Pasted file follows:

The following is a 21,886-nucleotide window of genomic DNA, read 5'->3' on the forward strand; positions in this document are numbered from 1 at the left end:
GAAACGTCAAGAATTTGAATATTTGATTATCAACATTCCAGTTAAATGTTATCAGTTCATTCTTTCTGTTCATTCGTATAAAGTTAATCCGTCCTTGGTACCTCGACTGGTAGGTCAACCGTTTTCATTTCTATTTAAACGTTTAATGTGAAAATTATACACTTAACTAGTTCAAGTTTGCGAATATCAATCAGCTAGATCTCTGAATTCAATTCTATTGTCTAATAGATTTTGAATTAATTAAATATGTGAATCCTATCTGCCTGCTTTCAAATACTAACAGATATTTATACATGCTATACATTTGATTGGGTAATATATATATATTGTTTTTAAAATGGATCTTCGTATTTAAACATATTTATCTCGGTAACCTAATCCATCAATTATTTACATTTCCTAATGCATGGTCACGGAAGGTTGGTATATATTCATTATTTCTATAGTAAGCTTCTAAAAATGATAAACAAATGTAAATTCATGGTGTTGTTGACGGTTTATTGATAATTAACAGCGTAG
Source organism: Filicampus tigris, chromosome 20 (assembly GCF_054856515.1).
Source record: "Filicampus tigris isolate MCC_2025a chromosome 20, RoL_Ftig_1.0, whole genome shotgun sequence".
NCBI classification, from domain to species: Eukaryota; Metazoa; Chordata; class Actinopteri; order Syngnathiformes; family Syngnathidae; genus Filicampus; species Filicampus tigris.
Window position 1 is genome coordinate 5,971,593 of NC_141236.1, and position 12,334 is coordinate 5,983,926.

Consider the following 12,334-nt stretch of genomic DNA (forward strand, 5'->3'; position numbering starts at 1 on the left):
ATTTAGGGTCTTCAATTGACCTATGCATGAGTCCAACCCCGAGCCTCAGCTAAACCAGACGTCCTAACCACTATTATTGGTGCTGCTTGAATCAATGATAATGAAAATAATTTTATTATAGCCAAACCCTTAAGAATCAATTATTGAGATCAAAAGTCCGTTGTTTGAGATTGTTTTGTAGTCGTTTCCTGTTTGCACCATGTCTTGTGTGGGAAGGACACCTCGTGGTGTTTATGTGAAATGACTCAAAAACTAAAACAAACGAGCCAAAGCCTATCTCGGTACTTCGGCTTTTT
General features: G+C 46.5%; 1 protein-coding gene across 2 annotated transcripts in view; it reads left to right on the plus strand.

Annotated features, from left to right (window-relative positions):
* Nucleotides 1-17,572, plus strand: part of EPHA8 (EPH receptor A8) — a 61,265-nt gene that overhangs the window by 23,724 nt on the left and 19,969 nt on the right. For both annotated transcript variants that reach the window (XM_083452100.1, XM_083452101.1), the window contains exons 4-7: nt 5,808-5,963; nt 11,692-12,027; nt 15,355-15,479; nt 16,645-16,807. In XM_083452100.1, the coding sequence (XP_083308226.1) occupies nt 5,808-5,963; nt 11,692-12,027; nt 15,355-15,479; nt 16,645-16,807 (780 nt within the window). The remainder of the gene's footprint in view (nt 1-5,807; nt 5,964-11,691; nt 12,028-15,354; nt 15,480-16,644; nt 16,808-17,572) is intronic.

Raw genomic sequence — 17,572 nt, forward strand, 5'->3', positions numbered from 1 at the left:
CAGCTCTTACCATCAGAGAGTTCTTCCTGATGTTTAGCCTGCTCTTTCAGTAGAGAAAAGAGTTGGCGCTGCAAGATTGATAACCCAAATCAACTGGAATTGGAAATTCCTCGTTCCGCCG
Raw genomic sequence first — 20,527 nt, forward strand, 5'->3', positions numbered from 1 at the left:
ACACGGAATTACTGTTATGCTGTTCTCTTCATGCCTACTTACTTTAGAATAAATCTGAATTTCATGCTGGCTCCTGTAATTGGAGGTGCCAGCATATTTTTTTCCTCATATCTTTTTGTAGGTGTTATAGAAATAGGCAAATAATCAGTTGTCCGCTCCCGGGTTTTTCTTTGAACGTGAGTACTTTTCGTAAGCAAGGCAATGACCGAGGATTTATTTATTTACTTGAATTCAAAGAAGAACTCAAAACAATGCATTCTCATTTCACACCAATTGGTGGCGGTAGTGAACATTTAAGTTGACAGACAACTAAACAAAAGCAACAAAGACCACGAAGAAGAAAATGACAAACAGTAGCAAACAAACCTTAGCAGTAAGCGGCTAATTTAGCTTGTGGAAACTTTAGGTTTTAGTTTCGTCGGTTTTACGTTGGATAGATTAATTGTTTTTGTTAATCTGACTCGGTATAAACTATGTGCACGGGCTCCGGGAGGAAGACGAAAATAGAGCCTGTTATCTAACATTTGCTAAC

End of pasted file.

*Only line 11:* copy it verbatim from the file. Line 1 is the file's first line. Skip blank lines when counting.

* Nucleotides 1-17,572, plus strand: part of EPHA8 (EPH receptor A8) — a 61,265-nt gene that overhangs the window by 23,724 nt on the left and 19,969 nt on the right. For both annotated transcript variants that reach the window (XM_083452100.1, XM_083452101.1), the window contains exons 4-7: nt 5,808-5,963; nt 11,692-12,027; nt 15,355-15,479; nt 16,645-16,807. In XM_083452100.1, the coding sequence (XP_083308226.1) occupies nt 5,808-5,963; nt 11,692-12,027; nt 15,355-15,479; nt 16,645-16,807 (780 nt within the window). The remainder of the gene's footprint in view (nt 1-5,807; nt 5,964-11,691; nt 12,028-15,354; nt 15,480-16,644; nt 16,808-17,572) is intronic.